Sometime in 1988, Alibaba came to the realisation that he could make people laugh just by throwing one liners and making very funny remarks during spare times in the common room and in daily conversations. From the 80s till date, he hasn’t relented in mastering his craft and he has consistently been on top of his game little wonder he describes his sustaining factor through the years as “my ability to be dynamic. I am always hitting the refresher button. I am a strong believer that the comedian is as funny as his last good joke… So to continuously be creative is the best way to stay alive in the industry. That is where spontaneity comes in.”
Comedy as it was practised in the 80s, 90s and even now, keeps changing however, it doesn’t come without its challenges, some of which Alibaba shares when he says “The challenges in the beginning were about letting people know comedy is an ART form that deserves a place on the table of entertainment. After that battle of acceptability was won, then came the challenge of content that will not offend sensibilities and personalities. The hardest challenge was convincing people that you should be paid for this talent that has no overhead. Once that too was achieved, the issue of how to satisfy the customer and justify the pay became the next challenge. These days, a lot has changed. Acceptability is a done deal. Remuneration is a given. People’s sense of humour has grown, so has the line between being offensive and funny faded. Major challenge is how to get comedians to be creative and original with their content.” Alibaba admits.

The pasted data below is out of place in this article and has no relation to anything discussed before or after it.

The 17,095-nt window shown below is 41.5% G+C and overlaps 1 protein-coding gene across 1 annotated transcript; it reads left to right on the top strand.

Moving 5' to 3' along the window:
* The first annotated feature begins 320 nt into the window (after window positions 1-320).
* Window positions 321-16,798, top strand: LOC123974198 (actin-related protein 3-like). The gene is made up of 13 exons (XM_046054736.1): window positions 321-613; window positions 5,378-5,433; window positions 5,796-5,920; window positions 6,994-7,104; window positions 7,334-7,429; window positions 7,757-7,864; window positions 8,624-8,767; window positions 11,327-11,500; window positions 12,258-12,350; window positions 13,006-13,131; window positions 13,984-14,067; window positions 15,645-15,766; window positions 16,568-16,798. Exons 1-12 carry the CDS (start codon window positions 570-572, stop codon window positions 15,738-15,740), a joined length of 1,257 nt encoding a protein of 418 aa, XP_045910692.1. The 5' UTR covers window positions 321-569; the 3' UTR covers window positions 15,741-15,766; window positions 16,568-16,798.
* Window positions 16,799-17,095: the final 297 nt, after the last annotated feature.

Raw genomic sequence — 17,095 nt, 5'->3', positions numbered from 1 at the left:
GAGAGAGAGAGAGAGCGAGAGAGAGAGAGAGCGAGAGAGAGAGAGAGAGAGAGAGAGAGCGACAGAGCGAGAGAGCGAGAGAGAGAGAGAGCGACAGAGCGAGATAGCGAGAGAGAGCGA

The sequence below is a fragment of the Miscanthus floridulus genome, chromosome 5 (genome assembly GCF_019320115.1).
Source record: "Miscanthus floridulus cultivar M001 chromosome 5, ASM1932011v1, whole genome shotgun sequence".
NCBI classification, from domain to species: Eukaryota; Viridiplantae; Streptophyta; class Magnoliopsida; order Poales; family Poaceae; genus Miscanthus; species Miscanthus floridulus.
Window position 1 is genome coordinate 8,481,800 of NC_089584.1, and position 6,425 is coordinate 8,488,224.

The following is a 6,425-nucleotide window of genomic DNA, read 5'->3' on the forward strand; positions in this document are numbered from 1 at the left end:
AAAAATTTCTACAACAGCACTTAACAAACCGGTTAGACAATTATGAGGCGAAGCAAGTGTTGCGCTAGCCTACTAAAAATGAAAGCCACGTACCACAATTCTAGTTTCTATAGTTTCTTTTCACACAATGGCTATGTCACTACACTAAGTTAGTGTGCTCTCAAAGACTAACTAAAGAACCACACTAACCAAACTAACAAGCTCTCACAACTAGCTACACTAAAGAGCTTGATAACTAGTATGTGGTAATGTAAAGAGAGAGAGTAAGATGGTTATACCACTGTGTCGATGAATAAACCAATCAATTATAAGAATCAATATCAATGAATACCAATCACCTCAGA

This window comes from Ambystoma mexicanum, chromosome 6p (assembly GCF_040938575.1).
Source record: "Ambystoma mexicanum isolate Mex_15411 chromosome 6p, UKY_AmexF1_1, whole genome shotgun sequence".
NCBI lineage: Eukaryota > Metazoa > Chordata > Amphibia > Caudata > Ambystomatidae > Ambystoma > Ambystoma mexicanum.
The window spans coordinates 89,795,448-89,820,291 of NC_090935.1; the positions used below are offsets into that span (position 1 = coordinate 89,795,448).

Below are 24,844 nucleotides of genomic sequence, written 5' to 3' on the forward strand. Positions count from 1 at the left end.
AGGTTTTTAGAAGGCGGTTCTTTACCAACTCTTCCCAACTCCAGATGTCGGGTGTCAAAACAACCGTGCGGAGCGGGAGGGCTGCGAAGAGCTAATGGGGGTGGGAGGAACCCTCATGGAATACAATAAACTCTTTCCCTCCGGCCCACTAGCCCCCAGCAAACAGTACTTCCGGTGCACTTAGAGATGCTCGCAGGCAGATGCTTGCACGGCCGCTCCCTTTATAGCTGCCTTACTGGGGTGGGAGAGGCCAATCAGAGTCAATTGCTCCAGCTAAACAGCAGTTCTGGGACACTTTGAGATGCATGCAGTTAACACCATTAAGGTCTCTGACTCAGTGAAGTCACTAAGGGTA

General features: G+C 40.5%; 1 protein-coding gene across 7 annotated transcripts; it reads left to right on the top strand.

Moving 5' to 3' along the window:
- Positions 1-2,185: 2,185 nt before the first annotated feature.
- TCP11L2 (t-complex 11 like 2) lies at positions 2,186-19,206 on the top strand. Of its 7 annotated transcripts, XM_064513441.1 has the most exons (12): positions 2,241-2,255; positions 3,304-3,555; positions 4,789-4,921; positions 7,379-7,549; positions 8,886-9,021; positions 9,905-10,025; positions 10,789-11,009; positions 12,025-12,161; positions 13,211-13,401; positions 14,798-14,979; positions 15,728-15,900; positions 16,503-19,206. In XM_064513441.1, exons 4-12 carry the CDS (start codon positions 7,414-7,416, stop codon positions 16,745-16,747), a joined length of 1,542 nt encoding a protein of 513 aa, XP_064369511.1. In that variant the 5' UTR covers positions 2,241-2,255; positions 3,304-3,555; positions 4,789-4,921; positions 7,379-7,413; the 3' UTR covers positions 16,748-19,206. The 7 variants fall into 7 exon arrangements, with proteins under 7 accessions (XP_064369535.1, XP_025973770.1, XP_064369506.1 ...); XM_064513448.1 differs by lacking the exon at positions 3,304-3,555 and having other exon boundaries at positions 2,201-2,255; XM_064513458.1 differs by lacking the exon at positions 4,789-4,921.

Truth is, many people don’t take comedians seriously even though most of the time, their jokes are as a result of true life experiences but somehow, Alibaba has been taken very seriously in his industry and he tells why “The rules of engagement in business are universal. If you have a talent, until you make it a service no one will pay you for it even if you are the best thing after sliced bread. So all the dynamics of businesses were activated. Like quality service delivery, advertising, loyalty discount, full page thank you messages in two national dailies in my year end (February), purposeful and well thought through business stationery and business letters, projecting value propositions of the comedy business to draw in the client to patronize my services, were all part of the business development”.